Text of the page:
[ppml] a modified proposal 2005-8
owen at delong.com
Fri Mar 17 18:21:11 EST 2006
--On March 17, 2006 11:47:42 AM -0800 Tony Hain <alh-ietf at tndh.net> wrote:
> (Howard, W. Lee & bmanning below)
> Michael.Dillon wrote:
>> > From a policy point of view, we must remember that the
>> IPv6 address space is finite. At the same time it is intended
>> to be very big so that it is very hard to use up all of the
>> space. Any scheme which maps some locator, like GPS coordinates,
>> directly onto the IPv6 address space, is likely to result in
>> large amounts of unusable address space due to the fact that
>> most territory on the earth is covered by ocean or uninhabited
>> wilderness. Therefore, the only politically tenable scheme
>> would be one that uses a database.
> This presumption is still open for political debate. Yes there will be
> some waste. The question becomes 'is that waste worth the value it
> returns in terms of simplicity and isolation from long term political
> squabbles?'. If you choose a strict database model you are presuming that
> there is still some organization that has rights and authority to decide
> who gets how much. At the same time the implication is that the
> organization remains as it is today. An alternate outcome might be that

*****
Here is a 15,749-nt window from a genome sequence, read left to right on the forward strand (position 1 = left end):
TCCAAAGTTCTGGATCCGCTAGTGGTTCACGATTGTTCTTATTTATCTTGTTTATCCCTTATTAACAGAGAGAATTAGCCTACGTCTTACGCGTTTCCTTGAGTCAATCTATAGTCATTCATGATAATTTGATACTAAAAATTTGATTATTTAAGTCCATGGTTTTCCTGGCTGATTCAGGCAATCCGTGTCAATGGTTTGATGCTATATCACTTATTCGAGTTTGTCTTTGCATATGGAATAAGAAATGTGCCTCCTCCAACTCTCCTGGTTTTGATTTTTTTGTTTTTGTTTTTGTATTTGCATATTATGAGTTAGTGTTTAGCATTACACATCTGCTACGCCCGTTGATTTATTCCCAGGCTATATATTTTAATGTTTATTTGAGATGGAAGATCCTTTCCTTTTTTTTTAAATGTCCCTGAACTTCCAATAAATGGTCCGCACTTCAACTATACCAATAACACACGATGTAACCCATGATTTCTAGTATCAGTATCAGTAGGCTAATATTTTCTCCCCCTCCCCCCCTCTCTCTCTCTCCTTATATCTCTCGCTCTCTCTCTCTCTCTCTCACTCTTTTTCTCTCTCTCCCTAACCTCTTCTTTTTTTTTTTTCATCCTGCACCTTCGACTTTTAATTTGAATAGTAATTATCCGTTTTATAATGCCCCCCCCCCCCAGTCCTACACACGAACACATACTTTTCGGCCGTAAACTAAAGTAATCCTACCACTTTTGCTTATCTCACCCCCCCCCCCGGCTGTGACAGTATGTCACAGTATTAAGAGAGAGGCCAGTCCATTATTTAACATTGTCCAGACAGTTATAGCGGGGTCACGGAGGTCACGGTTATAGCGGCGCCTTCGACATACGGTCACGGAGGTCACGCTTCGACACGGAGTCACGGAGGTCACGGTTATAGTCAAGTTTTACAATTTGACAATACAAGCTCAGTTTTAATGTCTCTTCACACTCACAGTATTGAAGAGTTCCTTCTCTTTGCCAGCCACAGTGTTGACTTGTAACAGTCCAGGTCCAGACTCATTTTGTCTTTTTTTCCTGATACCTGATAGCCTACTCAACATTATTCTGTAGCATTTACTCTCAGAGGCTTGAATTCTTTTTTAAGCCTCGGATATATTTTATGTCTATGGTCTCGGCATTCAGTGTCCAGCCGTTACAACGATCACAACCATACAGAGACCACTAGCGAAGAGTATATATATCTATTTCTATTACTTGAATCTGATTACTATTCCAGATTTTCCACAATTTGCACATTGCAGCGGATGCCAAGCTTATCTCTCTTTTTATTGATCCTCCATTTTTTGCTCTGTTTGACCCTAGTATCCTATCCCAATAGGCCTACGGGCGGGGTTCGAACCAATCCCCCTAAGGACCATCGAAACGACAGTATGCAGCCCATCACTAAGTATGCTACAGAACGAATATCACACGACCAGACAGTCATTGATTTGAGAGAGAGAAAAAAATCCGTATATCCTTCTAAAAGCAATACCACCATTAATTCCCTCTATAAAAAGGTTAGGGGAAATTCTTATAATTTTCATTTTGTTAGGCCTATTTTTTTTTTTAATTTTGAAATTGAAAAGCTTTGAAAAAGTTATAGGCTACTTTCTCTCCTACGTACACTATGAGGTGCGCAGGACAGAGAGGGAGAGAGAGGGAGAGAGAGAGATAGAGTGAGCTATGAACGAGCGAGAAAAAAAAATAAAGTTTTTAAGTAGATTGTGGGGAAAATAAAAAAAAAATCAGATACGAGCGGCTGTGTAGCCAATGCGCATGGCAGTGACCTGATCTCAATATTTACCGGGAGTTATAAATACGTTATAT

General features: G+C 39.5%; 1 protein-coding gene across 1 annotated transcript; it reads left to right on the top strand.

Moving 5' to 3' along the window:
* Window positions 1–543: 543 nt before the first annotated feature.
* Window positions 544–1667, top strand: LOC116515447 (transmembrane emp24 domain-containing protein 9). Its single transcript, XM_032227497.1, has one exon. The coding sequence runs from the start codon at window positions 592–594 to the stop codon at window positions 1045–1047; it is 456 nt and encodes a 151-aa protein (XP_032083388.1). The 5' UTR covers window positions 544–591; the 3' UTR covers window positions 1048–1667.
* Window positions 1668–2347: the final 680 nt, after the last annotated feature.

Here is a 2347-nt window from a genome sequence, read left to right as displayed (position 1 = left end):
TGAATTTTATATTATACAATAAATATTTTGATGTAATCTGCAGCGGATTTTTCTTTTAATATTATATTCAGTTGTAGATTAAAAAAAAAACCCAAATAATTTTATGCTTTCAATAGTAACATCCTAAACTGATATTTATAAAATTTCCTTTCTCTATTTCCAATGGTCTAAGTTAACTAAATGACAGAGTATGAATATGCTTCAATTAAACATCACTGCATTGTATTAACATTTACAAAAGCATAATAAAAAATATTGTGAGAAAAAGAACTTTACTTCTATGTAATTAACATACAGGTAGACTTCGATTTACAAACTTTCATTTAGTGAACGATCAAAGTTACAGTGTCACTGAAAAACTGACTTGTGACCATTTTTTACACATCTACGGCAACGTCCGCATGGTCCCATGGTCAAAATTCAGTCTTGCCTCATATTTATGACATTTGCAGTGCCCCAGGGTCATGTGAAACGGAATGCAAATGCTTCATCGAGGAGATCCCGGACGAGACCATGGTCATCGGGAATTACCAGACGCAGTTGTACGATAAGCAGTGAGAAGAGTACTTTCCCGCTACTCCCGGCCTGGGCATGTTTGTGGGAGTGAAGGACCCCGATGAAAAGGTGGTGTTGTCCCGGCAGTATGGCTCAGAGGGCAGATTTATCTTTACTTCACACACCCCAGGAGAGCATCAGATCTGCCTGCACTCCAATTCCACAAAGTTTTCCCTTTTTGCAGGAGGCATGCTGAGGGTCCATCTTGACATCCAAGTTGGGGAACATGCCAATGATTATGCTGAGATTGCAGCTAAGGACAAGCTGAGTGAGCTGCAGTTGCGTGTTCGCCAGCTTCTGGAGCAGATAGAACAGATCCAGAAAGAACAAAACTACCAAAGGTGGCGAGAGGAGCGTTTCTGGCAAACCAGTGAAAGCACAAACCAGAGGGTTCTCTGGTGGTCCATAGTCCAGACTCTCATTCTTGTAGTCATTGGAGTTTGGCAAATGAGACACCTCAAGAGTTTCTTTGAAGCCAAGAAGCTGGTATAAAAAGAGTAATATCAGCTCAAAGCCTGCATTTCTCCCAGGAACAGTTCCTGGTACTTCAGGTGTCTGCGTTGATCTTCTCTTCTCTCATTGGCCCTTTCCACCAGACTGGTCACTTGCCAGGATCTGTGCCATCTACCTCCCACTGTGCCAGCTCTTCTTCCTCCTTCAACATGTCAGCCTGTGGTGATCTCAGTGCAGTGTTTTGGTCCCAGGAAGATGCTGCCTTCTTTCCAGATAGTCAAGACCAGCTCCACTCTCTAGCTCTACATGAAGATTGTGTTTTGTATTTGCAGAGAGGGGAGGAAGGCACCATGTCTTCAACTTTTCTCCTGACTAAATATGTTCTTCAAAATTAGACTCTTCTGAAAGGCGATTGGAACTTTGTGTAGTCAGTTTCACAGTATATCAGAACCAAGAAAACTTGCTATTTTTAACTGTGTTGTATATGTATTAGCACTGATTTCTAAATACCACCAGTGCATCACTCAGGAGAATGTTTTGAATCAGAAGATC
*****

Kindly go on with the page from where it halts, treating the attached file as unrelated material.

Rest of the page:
> the RIR community casts the 'control' model followed by a take over by
> the UN/ITU who could then say 'we didn't define it'.
And if you go with a strictly positional model, then, you assume that
all population density is equal. The idea of a /128 per square foot
sounds great until you consider the possibility of a 100 story
office building with 10 floors of high-density colocation (45
1U servers per cabinet) and 90 floors of moderate to high density
>> In fact, this type of
>> scheme is proven to work for interactive applications since
>> this is how phone number portability works.
> While that model works for service provider controlled applications, it
> would be more effort to implement for P2P application models. The
> timeliness of global database updates would have to be better than dns,
> and there is always the 'trust' issue about who has access and rights to
> make the change. The problem of crossing the trust boundary should not be
The timeliness of global updates only needs to be better than DNS if
the churn rate is higher. If instead of changing the addresses,
we change indirect the addresses to one or more routing locators
through the same database, then, the routing locator updates don't
actually need to be all that timely since they will not change
often (where often is defined as a given record changing more
than once every 5 minutes or so).
>> Given that such mapping schemes are almost certain to
>> be based on a database, then there should be no scaling
> Then why does it take so long for simple dns changes to propagate
> globally? Wouldn't that be due to an operational requirement specifically
> implemented to deal with scale? After all DNS is a distributed database.
> Or are you assuming that this is a central database which has scaling
> issues in another dimension? There are always scaling problems; it is
> just a matter of finding the lowest cost trade-off.
DNS changes with short TTLs propogate quite rapidly. If I sent the
TTL on my DNS record to 60, then, generally speaking, (other than
buggy clients), I can depend on everyone getting the new version
within 120 seconds.
If it wasn't crypto-signed, it probably didn't come from me.
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